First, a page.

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Most common passwords 2012

Discussion in 'Tech Talk - Gadgets, Gizmos and Technology' started by dpeters11, Oct 24, 2012.

  1. RunnerFL

    RunnerFL Well-Known Member

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    It tells you that, then it stores it. ;)
     
  2. dennisj00

    dennisj00 Hall Of Fame

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    One other thing for most any site that you enter credit card or other financial info, be sure that the login page is already a httpS: SSL encrypted page.

    Never put any critical info in a site that is just HTTP:
     
  3. TXD16

    TXD16 Icon

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    I'd be lost without LastPass (and so would most of my passwords)!
     
  4. RunnerFL

    RunnerFL Well-Known Member

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    And not just https, https with a trusted certificate.
     
  5. dpeters11

    dpeters11 Hall Of Fame

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    Very true. Fortunately more and more sites are defaulting to https, especially after Firesheep. Unfortunately, it means nothing for how they actually store your password.
     
  6. RunnerFL

    RunnerFL Well-Known Member

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    I can't speak for other packages but I know Apache comes with a self-signed cert. Too many people are happy enough just using that and people who come to their site think that's safe enough. :(

    I use namecheap.com and get a $10 a year cert for my personal domains and I don't even collect people's info.
     
  7. dennisj00

    dennisj00 Hall Of Fame

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    I would expect anyone collecting financial information of any kind to have a valid SSL cert.

    However, how they store your password and keep it away from hackers is a different story these days. Never use the same login with the same password for critical sites.
     
  8. spartanstew

    spartanstew Dry as a bone

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    Bosco?
     
  9. dpeters11

    dpeters11 Hall Of Fame

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    Unfortunately some companies etc are just cheap. I've seen many times, security is not taken seriously until a breach, and sometimes not even then. Or they take it seriously for 6 months etc, then back to the old ways.
     
  10. dennisj00

    dennisj00 Hall Of Fame

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    I don't bank or buy from those companies. . .
     
  11. dpeters11

    dpeters11 Hall Of Fame

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    But you don't know. Sure they may have a valid signed ssl cert. You have no idea how its stored, some sort of breach due to lax security.

    How long was it before B&N realized they had credit card machines tampered with?
     
  12. Drucifer

    Drucifer Well-Known Member

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    I have a method for remembering different PW for different sites by matching up the initials of the site with initials of relatives in my family tree and using a date of importance to that relative.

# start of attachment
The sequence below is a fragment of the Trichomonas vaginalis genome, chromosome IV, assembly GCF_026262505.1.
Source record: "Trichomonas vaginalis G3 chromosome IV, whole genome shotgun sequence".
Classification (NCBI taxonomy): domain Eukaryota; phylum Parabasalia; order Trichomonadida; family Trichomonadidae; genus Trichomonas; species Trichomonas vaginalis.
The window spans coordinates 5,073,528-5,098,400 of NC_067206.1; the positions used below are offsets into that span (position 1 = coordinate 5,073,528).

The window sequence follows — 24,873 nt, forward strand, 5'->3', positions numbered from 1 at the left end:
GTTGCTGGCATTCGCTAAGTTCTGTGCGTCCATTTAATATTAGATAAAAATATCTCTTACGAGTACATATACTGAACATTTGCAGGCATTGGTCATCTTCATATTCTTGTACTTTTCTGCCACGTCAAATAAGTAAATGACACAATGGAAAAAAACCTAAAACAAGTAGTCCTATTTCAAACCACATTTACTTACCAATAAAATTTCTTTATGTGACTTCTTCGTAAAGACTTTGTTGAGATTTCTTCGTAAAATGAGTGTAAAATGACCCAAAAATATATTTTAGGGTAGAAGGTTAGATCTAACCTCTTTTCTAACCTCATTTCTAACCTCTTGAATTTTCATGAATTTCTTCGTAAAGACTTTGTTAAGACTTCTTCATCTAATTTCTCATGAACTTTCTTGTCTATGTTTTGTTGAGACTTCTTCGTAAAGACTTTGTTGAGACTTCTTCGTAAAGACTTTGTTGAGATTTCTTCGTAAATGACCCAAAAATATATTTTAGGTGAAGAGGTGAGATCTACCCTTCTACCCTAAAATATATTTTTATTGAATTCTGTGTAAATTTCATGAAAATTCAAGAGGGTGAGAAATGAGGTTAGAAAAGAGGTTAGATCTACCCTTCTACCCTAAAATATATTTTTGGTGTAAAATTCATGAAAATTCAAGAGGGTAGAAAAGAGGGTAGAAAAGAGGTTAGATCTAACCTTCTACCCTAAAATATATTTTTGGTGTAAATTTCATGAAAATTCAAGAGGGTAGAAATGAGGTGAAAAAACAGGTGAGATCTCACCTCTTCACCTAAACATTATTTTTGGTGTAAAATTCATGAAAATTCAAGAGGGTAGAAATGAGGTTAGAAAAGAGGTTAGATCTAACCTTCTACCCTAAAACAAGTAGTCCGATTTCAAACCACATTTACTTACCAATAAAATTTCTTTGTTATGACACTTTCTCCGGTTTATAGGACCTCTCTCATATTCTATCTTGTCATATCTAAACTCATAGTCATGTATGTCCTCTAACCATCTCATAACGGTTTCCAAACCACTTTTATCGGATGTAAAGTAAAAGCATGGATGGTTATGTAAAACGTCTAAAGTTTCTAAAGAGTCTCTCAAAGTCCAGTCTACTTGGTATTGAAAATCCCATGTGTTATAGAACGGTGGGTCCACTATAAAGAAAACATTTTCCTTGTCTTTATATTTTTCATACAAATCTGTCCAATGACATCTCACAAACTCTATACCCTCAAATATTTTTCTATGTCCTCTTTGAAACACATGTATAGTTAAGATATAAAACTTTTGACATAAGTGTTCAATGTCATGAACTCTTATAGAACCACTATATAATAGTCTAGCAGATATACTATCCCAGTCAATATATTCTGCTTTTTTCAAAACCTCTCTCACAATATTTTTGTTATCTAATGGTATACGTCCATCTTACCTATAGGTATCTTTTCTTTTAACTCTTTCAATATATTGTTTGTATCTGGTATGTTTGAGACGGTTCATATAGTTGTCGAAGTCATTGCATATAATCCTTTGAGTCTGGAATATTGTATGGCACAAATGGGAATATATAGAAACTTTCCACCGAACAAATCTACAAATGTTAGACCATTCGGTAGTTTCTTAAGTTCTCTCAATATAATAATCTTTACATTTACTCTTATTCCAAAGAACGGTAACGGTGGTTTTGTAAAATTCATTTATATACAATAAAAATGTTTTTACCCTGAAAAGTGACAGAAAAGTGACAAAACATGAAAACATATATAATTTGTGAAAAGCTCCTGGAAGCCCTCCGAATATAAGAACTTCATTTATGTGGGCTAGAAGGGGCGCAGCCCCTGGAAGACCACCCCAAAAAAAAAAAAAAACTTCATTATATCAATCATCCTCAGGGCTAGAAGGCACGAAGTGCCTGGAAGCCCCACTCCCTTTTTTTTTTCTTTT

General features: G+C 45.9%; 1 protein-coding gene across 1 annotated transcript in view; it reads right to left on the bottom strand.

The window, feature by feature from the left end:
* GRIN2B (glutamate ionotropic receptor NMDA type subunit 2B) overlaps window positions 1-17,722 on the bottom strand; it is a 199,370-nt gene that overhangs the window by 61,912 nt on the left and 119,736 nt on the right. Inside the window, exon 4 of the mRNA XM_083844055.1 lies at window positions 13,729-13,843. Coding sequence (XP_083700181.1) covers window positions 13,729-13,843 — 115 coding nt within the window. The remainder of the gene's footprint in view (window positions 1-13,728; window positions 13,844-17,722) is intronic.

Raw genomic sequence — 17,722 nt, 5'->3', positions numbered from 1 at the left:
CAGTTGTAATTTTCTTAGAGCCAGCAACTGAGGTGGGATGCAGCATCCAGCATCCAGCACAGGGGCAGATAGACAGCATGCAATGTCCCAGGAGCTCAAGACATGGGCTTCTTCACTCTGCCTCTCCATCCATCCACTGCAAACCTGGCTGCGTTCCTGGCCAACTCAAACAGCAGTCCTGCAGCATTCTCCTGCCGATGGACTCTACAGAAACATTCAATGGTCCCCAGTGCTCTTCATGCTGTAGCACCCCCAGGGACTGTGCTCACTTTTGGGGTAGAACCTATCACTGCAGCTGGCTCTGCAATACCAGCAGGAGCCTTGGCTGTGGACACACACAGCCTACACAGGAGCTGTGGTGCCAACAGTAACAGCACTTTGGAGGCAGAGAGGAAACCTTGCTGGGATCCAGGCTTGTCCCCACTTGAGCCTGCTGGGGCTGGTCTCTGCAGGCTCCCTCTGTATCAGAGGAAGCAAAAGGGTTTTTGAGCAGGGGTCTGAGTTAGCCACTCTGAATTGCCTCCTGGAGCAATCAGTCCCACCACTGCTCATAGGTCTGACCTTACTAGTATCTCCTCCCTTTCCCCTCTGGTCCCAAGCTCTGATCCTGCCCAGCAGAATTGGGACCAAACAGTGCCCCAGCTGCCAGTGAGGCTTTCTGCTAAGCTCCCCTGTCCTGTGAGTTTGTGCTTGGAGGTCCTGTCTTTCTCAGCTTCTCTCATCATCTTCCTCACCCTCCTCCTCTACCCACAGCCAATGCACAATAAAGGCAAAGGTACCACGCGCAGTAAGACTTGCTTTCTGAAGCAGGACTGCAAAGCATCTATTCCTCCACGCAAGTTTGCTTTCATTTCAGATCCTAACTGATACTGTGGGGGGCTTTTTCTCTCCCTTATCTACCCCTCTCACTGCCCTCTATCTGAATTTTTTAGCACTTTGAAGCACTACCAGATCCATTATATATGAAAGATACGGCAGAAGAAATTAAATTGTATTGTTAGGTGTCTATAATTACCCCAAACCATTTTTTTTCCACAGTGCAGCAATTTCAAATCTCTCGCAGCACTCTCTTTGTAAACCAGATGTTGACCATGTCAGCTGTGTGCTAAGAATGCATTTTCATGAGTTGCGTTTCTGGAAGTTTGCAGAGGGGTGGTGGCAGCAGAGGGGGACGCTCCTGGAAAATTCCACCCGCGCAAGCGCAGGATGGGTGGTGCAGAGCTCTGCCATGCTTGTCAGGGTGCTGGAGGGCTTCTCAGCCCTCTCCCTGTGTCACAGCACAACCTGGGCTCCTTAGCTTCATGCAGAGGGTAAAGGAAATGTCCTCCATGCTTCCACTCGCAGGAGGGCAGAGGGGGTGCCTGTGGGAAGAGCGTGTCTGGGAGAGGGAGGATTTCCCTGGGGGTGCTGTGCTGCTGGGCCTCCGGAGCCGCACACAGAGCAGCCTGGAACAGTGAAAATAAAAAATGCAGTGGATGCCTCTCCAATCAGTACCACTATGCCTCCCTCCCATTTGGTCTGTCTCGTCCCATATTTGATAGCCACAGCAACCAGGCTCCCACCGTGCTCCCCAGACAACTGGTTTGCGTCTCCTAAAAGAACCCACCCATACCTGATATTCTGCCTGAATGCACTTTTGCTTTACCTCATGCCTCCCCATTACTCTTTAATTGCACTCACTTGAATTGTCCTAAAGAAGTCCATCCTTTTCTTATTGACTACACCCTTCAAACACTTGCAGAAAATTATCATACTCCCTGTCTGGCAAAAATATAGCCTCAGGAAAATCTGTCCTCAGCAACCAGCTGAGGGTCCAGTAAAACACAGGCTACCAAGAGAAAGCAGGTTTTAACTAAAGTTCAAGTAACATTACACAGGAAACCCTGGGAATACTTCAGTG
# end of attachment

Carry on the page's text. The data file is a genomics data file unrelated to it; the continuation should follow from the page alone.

It does help being the family genealogist.
     
  13. Davenlr

    Davenlr Geek til I die

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    All this about security, and the banks only allow a 4 number pin...go figure.
     
  14. dpeters11

    dpeters11 Hall Of Fame

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    The story goes that the inventor was going to use a 6 digit number, but his wife said she could only remember 4.
     
  15. RunnerFL

    RunnerFL Well-Known Member

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    You would expect it but it isn't always that way.
     
  16. yosoyellobo

    yosoyellobo Icon

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    I was wondering what was the most secure password that could use and not have any trouble remembering. I come up with this.

    Thereare45lettersand1specialcharactorsinmypassword@

    According to howsecureismypassword.net

    It would take a desktop PC about 3 septendecillion years to crack your password.

    Damm now I have to change it.:)
     
  17. dpeters11

    dpeters11 Hall Of Fame

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    But most sites wouldn't let you use it. That's the real issue. We need all sites to get rid of their max length and allow all special characters.
     
  18. wilbur_the_goose

    wilbur_the_goose Hall Of Fame

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    passwords will be ancient history in 10 years. Biometrics will rule the day.

    Three factor authentication will be commonplace.
     
  19. yosoyellobo

    yosoyellobo Icon

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    Until we get to the quantum computer age.
     
  20. dpeters11

    dpeters11 Hall Of Fame

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    Just hoping its good biometric security, not like we got with UPEK. But I don't see that becoming common with online accounts. Maybe OpenID or Steve Kirsch's OneID, but having it controlled by one company is problematic. Liked his mouse though.
     

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